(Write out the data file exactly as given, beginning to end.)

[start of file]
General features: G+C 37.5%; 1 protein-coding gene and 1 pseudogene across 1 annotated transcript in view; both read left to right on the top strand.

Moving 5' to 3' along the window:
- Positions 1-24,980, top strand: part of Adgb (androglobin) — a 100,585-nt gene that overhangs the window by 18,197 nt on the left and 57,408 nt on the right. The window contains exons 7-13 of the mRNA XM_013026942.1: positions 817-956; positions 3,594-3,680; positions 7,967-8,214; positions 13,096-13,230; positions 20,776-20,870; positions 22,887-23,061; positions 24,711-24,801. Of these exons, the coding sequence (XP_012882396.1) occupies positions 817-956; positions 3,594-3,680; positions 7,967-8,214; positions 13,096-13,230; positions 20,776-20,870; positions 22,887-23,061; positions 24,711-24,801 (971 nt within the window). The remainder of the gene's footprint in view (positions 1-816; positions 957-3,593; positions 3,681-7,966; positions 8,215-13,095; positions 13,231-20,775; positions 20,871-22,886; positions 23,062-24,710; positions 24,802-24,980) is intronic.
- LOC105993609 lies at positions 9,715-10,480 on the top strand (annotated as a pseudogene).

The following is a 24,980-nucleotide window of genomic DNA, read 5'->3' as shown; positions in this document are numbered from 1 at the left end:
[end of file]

General features: G+C 37.5%; 1 protein-coding gene and 1 pseudogene across 1 annotated transcript in view; both read left to right on the top strand.

Moving 5' to 3' along the window:
- Positions 1-24,980, top strand: part of Adgb (androglobin) — a 100,585-nt gene that overhangs the window by 18,197 nt on the left and 57,408 nt on the right. The window contains exons 7-13 of the mRNA XM_013026942.1: positions 817-956; positions 3,594-3,680; positions 7,967-8,214; positions 13,096-13,230; positions 20,776-20,870; positions 22,887-23,061; positions 24,711-24,801. Of these exons, the coding sequence (XP_012882396.1) occupies positions 817-956; positions 3,594-3,680; positions 7,967-8,214; positions 13,096-13,230; positions 20,776-20,870; positions 22,887-23,061; positions 24,711-24,801 (971 nt within the window). The remainder of the gene's footprint in view (positions 1-816; positions 957-3,593; positions 3,681-7,966; positions 8,215-13,095; positions 13,231-20,775; positions 20,871-22,886; positions 23,062-24,710; positions 24,802-24,980) is intronic.
- LOC105993609 lies at positions 9,715-10,480 on the top strand (annotated as a pseudogene).

The following is a 24,980-nucleotide window of genomic DNA, read 5'->3' as shown; positions in this document are numbered from 1 at the left end: